Since the last post, my herd of minis has grown so that now there are around sixty of them if you count cows, calves and bulls. It has got to the point where I have to take my paddock book out with me to identify some of them! This is especially when two or more may look so alike once they are mature. Ear tags are helpful but only if the ears are kept trimmed. I have bought in a few more, mostly females and sold one or two to other breeders or as culls to the Works. We had another drought this summer so this photo shows some of the twenty-five cows and calves having their daily feed of supplementary hay.
Two years ago I decided it was time to take a hard look at what I had and sort out which were to stay and which were to go. Unfortunately Mother Nature must have been looking over my shoulder and decided to take a hand so that I ended up with a catastrophic calving season losing ALL the heifer "mini" calves. I also lost two lovely first calvers. This made the decision to not calve them until they are three year olds as we do with our standard polled Herefords. They just are not mature enough and I have been very lucky with the results from the previous four years of breeding.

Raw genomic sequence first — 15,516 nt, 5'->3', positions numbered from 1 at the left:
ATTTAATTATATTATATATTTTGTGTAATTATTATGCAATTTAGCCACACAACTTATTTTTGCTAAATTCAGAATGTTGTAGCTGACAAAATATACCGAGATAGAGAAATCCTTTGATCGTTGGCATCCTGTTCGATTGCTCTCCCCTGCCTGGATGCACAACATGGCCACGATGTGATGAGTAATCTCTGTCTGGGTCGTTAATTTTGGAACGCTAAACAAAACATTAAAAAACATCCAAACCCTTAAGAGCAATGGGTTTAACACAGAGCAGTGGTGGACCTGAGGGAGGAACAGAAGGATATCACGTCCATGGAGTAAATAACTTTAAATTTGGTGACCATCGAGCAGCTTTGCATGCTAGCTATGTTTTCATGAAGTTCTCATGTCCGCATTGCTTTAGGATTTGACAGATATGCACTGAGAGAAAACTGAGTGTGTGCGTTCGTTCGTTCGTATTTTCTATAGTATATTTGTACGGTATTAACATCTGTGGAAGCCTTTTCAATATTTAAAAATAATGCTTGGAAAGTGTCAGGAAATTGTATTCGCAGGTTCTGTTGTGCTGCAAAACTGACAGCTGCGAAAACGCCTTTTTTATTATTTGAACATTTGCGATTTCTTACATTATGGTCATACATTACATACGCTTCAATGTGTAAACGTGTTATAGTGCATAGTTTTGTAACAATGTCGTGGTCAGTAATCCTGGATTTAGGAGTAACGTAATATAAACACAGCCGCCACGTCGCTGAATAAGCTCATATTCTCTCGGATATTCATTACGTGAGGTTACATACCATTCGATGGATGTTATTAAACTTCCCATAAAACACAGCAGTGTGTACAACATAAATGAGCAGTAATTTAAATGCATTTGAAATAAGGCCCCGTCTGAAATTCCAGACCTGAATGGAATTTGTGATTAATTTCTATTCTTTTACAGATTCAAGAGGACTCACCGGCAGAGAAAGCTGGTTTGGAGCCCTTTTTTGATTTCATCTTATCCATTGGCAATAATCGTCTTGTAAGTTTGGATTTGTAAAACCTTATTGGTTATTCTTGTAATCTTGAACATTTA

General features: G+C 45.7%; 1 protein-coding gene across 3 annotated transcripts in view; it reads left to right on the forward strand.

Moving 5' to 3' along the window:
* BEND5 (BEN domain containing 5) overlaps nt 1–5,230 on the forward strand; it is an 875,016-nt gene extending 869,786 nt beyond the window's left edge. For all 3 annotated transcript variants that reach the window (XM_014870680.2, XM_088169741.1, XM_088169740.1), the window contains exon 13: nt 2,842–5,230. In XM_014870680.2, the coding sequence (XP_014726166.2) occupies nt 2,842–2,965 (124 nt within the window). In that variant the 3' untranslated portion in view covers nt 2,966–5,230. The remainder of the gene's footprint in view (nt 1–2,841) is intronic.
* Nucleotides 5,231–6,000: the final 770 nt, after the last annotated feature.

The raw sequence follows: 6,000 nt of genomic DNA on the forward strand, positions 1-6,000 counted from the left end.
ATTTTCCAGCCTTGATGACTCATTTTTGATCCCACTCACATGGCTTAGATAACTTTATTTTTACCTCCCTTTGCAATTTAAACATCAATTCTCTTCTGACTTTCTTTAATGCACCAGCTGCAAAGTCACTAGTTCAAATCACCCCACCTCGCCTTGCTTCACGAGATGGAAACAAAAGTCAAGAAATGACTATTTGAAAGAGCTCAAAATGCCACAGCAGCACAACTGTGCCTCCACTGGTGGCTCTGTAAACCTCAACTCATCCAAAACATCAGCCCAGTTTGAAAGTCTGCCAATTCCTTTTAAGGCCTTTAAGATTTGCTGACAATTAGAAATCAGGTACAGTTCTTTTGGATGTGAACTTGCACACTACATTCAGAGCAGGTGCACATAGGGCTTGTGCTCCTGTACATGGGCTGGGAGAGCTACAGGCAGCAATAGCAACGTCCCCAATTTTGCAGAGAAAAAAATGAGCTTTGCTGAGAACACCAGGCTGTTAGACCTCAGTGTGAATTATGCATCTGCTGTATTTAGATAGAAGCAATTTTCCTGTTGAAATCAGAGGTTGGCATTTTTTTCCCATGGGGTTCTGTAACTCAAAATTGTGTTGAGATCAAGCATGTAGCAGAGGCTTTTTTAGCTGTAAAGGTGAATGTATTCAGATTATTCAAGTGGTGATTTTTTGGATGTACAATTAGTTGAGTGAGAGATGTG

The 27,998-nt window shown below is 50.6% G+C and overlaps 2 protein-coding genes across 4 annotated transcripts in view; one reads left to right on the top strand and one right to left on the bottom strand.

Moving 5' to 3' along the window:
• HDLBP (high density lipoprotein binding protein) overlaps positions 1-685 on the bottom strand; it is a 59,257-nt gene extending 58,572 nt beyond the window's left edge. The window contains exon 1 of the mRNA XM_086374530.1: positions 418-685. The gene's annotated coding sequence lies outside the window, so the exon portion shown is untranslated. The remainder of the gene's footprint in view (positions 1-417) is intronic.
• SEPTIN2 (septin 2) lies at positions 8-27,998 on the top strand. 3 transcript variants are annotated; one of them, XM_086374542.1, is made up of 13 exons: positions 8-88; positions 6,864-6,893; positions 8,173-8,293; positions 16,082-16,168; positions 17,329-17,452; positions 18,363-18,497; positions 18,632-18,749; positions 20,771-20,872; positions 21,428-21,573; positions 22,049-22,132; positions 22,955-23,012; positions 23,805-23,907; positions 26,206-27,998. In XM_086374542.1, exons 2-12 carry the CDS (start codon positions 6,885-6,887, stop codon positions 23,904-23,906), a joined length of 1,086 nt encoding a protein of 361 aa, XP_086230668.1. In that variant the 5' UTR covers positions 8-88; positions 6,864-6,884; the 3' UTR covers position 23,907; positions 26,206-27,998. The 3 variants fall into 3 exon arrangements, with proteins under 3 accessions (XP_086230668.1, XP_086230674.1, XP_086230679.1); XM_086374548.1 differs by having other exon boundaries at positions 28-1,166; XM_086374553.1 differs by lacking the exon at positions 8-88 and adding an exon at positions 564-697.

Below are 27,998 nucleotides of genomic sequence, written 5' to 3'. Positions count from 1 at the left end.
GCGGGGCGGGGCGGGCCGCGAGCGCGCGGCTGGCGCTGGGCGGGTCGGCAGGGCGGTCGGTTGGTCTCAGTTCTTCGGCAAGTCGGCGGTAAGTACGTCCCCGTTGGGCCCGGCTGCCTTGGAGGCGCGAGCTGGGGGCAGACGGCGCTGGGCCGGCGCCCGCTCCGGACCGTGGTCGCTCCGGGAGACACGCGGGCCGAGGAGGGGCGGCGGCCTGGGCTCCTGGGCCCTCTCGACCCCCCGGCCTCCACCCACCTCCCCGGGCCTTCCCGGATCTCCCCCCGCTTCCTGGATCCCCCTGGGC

The original goal was to build up to at least fifty breeding cows but that has now been revised down to around thirty unless I can acquire more land. At present there are, I hope, twenty-six.cows in calf for next Spring. Two other goals have been to develop an entirely polled herd and to get the coat colours much darker. This is slowly being achieved with the use of two imported polled bulls from the USA. First was KNF General Stan Watie then a few years later Diamond S Starbuck. Quite a few polled calves have been born to both these bulls and there are others sired by sons of those bulls.
KNF General Stan Watie Diamond S Starbuck
Both Stan Watie and Starbuck are heterozygous polled, i.e. only carry one polled gene. Since acquiring Starbuck four years ago from Robert Watts of Diamond S Herefords, Kennewick, Washington State, I have been working with breeders in the USA to find more polled Miniature Hereford bulls. Two homozygous polled (carrying both polled genes) bulls have finally been selected from the herd of Betty Johnson of Straitside Ranch, Sequim, Washington State as suitable for the herds in New Zealand. With arrangements for importing straws well in hand these should be available for use in October of this year (2017). There are also a couple of homozygous polled bulls in Australia I am keeping my eye on. All this variety of genetics can only benefit our Miniature Hereford herds. Over fifty per cent of the latest crop of my calves, born in Spring, 2016, are polled which is very pleasing. It will reduce the vet. bills, too, when there are fewer to be dehorned!